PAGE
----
Make life experience count.
When helping people develop their answers for interview questions it’s hard to know exactly what will be asked. Here are a few examples of questions to expect in your interview:
- What are your strengths and weakness?
- How do you think and problem solve various issues?
- What are your personal and professional goals and how do they fit in with the job you are seeking?
- Why do you think you are the right candidate for the open position?
Such interview questions shouldn’t throw people off, and I’ve often wondered, “Why don’t we prepare people for these types of questions all the way back in high school or college?” I once asked this question to a professor and her answer stunned me. She said that it was difficult to teach young job seekers how to answer interview questions because they hadn’t been out working yet. You have got to be kidding me! Life happens! It’s what makes us who we are and every bit of personal experience counts when you are going into an interview.
An example of a job interview question about personal experience:
Mary, a college graduate, was asked to ‘tell about a time when you worked on a team to achieve a difficult goal?’ Mary thought about this and realized that her time on her collegiate swim team provided a perfect example. Recreational, volunteer, and educational experiences matter. Many kids are on teams growing up: sports, music, debate, drama, art, IT, science and the list goes on. Crafting an example of the challenge, adding what you and the team had to do to over come the challenge, and sharing the results are easy to imagine. What makes this type of story so beneficial during an interview is when you add what that experience taught you and what you do now because of that experience.
How to make your personal experience stand out in a job interview:
Example 1: After Mary shared her team experience in college, she then explained that the added practice she and her team had to do to be competitive taught her how to understand when added effort is needed, that discipline and consistent effort pays off, that communicating to support and lift up the great work by her team motivated the group and even kept her going when she felt overwhelmed. That what she does now in her new work roles is very similar, especially when working on an important project. She has learned to identify her own strengths as well as those of others and works to stay deadline focuses as well as produce great results for the client. Example 2: Todd was interviewing for a supervisor position. He did not have supervisor experience from his current or past positions but he had successfully been in charge, with great success, of his town’s efforts to create environmentally friendly playgrounds. When asked to share “why he felt he had the right experience for the job,” he shared the challenge he faced when asked to take over the town project; he shared all the supervision efforts he had to put into action, the number of people he had to manage, how he had to motivate the volunteers, coordinate the town employees, delegate responsibilities to others to manage their teams, and what the results were (a very successful implementation of several new playgrounds). Then he shared how all that experience had taught him about himself, about his supervisor style, and responsibilities to his team. He finished answering the question with how he would utilize what he had learned in the new role. He recieved the position over several others with more supervisor experience in their work roles.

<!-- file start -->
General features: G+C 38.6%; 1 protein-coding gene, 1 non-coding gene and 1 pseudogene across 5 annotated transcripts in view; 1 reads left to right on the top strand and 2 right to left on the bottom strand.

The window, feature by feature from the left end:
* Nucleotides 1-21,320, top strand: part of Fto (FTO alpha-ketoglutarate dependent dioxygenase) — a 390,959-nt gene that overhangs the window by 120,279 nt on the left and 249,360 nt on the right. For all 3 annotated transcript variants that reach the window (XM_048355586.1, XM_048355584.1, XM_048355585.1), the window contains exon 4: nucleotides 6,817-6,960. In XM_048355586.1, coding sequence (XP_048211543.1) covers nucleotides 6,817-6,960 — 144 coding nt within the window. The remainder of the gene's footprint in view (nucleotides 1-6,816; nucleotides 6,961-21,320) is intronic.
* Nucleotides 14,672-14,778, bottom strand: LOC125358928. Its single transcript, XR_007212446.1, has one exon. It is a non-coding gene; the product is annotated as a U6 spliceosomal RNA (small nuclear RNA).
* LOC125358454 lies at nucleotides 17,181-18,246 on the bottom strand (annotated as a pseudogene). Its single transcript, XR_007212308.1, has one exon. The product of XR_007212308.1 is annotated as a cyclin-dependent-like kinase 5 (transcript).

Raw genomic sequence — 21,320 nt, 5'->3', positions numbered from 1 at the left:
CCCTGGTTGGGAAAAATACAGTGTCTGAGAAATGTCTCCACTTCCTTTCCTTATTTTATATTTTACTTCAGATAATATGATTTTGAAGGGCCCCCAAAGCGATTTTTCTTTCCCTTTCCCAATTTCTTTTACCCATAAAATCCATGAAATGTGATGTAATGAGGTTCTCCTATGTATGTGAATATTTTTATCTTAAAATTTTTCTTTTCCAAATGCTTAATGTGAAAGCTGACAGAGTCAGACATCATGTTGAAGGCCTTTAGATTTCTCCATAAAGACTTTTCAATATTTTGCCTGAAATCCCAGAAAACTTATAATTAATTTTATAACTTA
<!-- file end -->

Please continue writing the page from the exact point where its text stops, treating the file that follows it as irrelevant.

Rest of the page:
The most important thing to prepare for a job interview is examples of relevant personal experience.
When stepping into an interview, do not hesitate to include examples of your skills in action outside of work to showcase how you use your skills in all areas of your life. Why? Because, not every question will allow you to share a work experience, especially if you are a graduating senior who has not been able to fully work outside of school obligations yet, or, like Todd, you lack the opportunity for that specific role at work, but gain the opportunity outside of work. The key is to turn every answer around and offer what each experience taught you and what you do now at work because of that experience. Why? Because that’s what they are buying when they hire you. Plain and simple. They are hiring your experience in using your skills and they need to hear how you gained that experience and what you do now because of it. To understand how all your experience count in the interview, reach out to Carole Stizza, SHRM-SCP, ACC: firstname.lastname@example.org. Carole is an HR professional and Work Solutions Coach who has crafted interview and promotion training for rising managers to successfully promote up. From graduating senior to executives, what to offer about yourself in the interview is her specialty.
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Interviews fall short if you don’t learn how to be relevant, both in understanding your own success and how it aligns with the job you want (and what the company wants from you). Interviewing UP shows you how to stop reaching for canned answers and start rising to the occasion with relevant information.